In a strange irony, the fate of Supreme Court nominee Sonia Sotomayor will be determined in part by a man whose own confirmation hearing was derailed over comments he made about the Ku Klux Klan.
Twenty-three years ago, Jeff Sessions (R-Ala), the ranking member of the Senate Judiciary Committee conducting the hearing -- and a staunch critic of Sotomayor -- faced the very same committee in 1986, after President Reagan nominated him to a federal judge position.
Sessions was a tough-on-crime attorney who had made a name for himself through his prosecution of drug dealers at a time when the war on drugs was in full tilt.
But Sessions, who today grilled Sotomayor about her oft-quoted "wise Latina woman" speech, found himself on the hot seat for his attitudes on race.
Sessions had reportedly said he was OK with the KKK until he learned some of the members were "pot smokers."
In addition, during Sessions' confirmation hearing, Justice Department lawyers testified that he had said that the NAACP and ACLU were communist-inspired because they tried to "force civil rights down the throats of people."
Sessions claimed that the comments were made in jest, but his nomination was nonetheless blocked in a 9-9 vote. At the time, he was only the second federal judicial nominee to be rejected by the committee in 48 years.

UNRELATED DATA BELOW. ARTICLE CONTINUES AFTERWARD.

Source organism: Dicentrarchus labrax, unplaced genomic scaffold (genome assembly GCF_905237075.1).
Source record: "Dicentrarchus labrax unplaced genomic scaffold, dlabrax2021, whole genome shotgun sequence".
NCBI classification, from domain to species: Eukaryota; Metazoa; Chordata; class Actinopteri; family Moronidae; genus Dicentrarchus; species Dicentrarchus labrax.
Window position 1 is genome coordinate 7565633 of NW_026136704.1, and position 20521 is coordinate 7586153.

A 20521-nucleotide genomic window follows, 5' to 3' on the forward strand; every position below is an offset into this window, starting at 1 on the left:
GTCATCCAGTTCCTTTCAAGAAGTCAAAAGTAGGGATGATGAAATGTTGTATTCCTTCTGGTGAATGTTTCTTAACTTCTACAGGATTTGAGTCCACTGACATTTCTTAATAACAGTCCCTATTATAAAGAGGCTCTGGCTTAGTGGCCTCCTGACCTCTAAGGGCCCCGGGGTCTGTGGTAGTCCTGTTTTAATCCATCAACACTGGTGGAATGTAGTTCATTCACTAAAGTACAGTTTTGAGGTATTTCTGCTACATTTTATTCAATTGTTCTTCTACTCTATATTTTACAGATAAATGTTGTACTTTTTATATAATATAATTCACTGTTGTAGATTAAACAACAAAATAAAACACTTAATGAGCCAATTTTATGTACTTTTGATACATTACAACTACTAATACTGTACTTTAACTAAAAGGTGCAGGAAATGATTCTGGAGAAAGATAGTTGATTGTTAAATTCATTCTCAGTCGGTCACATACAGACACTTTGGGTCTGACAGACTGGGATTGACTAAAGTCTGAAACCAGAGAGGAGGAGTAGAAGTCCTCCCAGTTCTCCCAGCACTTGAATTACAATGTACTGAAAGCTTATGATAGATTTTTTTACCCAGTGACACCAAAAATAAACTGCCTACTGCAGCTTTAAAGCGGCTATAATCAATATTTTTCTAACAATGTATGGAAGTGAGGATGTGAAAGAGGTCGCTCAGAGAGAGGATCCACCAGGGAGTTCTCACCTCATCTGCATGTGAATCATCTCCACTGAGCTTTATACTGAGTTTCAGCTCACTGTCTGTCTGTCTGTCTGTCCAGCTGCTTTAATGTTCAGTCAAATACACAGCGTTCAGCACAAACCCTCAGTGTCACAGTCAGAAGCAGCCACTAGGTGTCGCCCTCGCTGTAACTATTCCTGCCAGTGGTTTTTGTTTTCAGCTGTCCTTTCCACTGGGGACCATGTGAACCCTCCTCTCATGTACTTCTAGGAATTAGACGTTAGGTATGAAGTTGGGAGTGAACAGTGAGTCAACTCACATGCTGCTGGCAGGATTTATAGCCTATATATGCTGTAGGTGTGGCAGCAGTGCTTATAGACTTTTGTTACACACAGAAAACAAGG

On Tuesday, Sessions interrogated Sotomayor for her 2001 statement that a "wise Latina woman" might be in a position to make better judgements than a white male.
Sotomayor acknowledged that the comment "fell flat."
During the hearing, she insisted that her heritage will in no way interfere with her ability to issue sound rulings.
"I want to state up front, unequivocally and without doubt, I do not believe that any ethnic, racial or gender group has an advantage in sound judging," Sotomayor said. "I do believe that every person has an equal opportunity to be a good and wise judge regardless of their background or life experiences."
Sessions, however, remained unconvinced.
"I think it's consistent in the comments I've quoted to you and your previous statements that you do believe that your backgrounds will affect the result in cases, and that's troubling me," he said.
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